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You’ve worked long hours—month after month, year after year— to establish and grow your own family business. In fact, perhaps you’ve worked so hard that you haven’t had much time to plan either for the business’s future, or your own.

But the good news is that proper estate planning can help ensure that your business is preserved for future generations and that you and your spouse live comfortably after you retire. A number of tools are available to help you protect your firm’s future, reduce the size of your estate, and, thus, lessen your tax obligations.

Stock redemption

The interest that you have in your business will be included in your estate for tax purposes. Section 303 of the Internal Revenue Code allows a business owner’s estate to sell shares back to the corporation without adverse tax consequences. When an owner dies, if the value of the business owned by the decedent exceeds a defined percentage of his or her own estate, the company can redeem, or buy back, stock from the owner’s estate to the extent that it will cover transfer tax liabilities and administration expenses. Using the redemption avoids adverse income tax consequences and provides liquidity to the estate.

Special-use valuation

This is another tax benefit afforded owners of a family business. Often, the IRS will value real estate in terms of its highest and best use— that is, what the real estate would be worth if sold at current market prices. But companies that own real estate that is used as part of the business can value the property according to the purpose it actually serves. Special-use valuation is especially beneficial to businesses that own an asset, such as a warehouse or a parking lot, that is located in an area where real estate values are soaring. Of course, this option is available only if requirements prescribed by Internal Revenue Code Section 2032A have been met (i.e., the value of the real property must represent 50% or more of the adjusted gross estate).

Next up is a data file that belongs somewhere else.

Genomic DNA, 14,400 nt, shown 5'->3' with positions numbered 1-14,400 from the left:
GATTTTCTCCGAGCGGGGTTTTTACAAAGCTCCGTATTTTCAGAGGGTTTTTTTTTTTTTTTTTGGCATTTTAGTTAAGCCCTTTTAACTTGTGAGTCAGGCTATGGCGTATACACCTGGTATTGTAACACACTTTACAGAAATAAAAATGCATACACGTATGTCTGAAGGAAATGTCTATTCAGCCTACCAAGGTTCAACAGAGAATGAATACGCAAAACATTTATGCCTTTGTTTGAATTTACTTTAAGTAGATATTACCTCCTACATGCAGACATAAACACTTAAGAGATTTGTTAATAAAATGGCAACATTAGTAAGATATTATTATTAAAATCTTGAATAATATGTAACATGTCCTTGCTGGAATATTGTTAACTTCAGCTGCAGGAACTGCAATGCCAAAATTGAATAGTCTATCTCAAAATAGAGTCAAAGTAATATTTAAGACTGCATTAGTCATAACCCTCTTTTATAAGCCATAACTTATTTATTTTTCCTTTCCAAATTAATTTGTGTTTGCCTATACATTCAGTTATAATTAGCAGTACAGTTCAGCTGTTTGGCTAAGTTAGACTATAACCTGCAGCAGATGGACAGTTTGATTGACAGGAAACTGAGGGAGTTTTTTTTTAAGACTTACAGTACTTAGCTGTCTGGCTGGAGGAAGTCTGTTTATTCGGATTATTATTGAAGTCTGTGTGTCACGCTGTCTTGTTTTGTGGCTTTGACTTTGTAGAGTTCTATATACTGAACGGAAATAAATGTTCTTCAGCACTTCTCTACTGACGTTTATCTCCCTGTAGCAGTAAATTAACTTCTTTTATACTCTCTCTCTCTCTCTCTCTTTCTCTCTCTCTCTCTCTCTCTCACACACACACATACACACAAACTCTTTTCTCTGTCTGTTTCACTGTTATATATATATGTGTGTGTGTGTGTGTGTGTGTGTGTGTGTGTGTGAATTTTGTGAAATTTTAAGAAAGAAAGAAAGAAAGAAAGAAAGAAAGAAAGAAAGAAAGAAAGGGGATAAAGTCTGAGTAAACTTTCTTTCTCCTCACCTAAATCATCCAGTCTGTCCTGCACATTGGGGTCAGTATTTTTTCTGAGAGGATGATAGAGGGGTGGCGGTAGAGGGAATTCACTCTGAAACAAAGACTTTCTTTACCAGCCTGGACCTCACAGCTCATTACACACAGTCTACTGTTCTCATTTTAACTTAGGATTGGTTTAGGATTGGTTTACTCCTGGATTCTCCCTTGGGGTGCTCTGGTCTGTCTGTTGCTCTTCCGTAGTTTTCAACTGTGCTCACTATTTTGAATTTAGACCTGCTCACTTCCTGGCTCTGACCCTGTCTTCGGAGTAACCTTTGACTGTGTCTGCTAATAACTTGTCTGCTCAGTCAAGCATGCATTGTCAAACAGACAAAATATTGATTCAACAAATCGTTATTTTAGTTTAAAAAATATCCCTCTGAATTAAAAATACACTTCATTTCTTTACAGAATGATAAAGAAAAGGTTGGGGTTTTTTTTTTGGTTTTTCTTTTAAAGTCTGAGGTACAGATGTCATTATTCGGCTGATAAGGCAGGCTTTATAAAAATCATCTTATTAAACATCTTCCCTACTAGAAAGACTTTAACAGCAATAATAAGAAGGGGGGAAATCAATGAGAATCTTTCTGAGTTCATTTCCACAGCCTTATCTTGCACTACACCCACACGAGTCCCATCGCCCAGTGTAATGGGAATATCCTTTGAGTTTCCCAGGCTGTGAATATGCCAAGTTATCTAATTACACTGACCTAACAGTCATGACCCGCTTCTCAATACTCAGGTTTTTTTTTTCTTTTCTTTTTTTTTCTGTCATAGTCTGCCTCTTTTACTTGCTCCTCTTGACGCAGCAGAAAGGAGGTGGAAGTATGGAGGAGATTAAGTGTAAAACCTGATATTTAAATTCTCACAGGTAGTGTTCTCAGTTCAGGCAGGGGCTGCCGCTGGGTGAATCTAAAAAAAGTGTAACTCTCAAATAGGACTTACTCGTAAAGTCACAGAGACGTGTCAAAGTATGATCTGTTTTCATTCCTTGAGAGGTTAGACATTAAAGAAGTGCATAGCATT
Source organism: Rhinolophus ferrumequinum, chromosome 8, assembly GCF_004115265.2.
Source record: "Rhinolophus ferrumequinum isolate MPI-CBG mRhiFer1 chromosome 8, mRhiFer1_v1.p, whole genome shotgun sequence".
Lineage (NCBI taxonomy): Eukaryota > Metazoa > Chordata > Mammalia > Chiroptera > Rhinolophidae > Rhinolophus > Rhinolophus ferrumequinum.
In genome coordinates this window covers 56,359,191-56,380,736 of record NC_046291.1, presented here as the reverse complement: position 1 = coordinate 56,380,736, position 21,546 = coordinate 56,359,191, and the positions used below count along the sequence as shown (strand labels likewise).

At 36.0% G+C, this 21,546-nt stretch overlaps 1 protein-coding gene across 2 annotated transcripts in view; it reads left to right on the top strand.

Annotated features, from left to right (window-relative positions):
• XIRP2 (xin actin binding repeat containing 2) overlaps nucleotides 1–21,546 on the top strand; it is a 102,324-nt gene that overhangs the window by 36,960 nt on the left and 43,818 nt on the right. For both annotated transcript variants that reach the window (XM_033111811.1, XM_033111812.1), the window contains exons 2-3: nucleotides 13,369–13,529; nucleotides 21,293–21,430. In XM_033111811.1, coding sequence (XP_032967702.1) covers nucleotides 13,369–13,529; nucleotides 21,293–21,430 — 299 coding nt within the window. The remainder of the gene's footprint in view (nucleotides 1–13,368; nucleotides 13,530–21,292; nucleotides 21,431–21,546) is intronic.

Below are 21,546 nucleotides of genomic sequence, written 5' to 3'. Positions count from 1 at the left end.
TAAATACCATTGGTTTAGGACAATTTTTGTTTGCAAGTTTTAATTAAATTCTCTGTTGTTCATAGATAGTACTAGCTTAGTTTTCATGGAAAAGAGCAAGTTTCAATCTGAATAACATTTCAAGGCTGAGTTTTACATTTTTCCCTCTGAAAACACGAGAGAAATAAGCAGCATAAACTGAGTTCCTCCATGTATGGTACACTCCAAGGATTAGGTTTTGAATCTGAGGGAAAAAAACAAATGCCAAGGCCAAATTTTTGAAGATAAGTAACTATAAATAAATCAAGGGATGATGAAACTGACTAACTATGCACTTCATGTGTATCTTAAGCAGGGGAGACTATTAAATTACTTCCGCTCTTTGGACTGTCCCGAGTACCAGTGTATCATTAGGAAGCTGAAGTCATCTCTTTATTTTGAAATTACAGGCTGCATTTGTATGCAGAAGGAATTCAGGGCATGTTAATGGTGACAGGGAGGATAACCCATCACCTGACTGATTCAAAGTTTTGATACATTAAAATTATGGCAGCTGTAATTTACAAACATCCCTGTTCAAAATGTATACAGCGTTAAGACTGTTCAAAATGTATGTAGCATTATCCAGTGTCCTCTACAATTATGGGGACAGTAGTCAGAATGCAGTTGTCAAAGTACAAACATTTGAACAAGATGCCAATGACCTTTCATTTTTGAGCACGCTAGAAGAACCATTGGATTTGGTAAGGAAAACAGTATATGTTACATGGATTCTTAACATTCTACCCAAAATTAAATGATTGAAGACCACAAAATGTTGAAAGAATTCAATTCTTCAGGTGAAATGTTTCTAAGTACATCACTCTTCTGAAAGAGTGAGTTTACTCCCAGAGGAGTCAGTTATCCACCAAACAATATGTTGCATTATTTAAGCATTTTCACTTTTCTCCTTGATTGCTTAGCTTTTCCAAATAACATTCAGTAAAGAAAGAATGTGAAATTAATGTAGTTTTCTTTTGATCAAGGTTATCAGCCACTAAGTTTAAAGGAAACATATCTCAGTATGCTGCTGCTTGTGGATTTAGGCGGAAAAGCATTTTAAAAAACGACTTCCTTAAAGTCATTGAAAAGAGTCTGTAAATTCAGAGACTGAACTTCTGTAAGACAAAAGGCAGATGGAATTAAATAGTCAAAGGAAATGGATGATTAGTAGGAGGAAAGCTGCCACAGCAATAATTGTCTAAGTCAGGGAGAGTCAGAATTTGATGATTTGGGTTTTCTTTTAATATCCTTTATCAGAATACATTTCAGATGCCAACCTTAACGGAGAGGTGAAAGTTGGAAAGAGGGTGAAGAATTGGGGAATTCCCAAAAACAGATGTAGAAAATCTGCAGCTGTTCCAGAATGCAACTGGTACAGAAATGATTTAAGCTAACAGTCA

Discounting stock

Asset valuation also is important when it comes to stock in a family business. It is easy to determine the value of shares in a publicly traded company, but the situation is different with closely held companies whose stock is not readily marketable. The good news, however, is that owners of family businesses are frequently able to take a discount on shares when they transfer ownership of the company to their children in order to reflect the lack of marketability and lack of control, per IRS Revenue Ruling 93-12 and Revenue Ruling 59-60.

Limited partnerships

Another way to save on estate taxes is to transfer ownership of the company to a limited partnership, transferring, in turn, minority interests in the partnership to family members. Once again, the value of the transferred interests can be discounted to reflect lack of marketability and lack of control, and can remove future appreciation in the value of the business from the family business owner’s estate. This approach can be used even if the family business is set up as a corporation and can remove or reduce future appreciation from the owner’s estate tax base. For example, if the family business is worth $1 million today, but is expected to be worth $5 million in 10 years, transferring ownership gradually means the owner will pay estate taxes on a lower value.

The charitable remainder trust

This estate planning option, per Internal Revenue Code Section 664, allows an owner to unlock appreciation in a business and minimize capital gains tax, while making gifts to charity. An owner can place a portion of his or her assets in the trust, which will provide a certain level of income annually to the owner and his or her spouse. Since the trust itself does not pay taxes, it can sell company stock and no capital gains tax will have to be paid. The owner also benefits by having an income tax charitable deduction. At the owner’s death, the assets pass to charity.

This article is for informational purposes only and is not intended as an offer or solicitation for the sale of any financial product or services. It is not designed or intended to provide financial, tax, legal, or accounting, or other professional advice since such advice always requires consideration of individual circumstances. If professional advice is needed, the services of a professional advisor should be sought.

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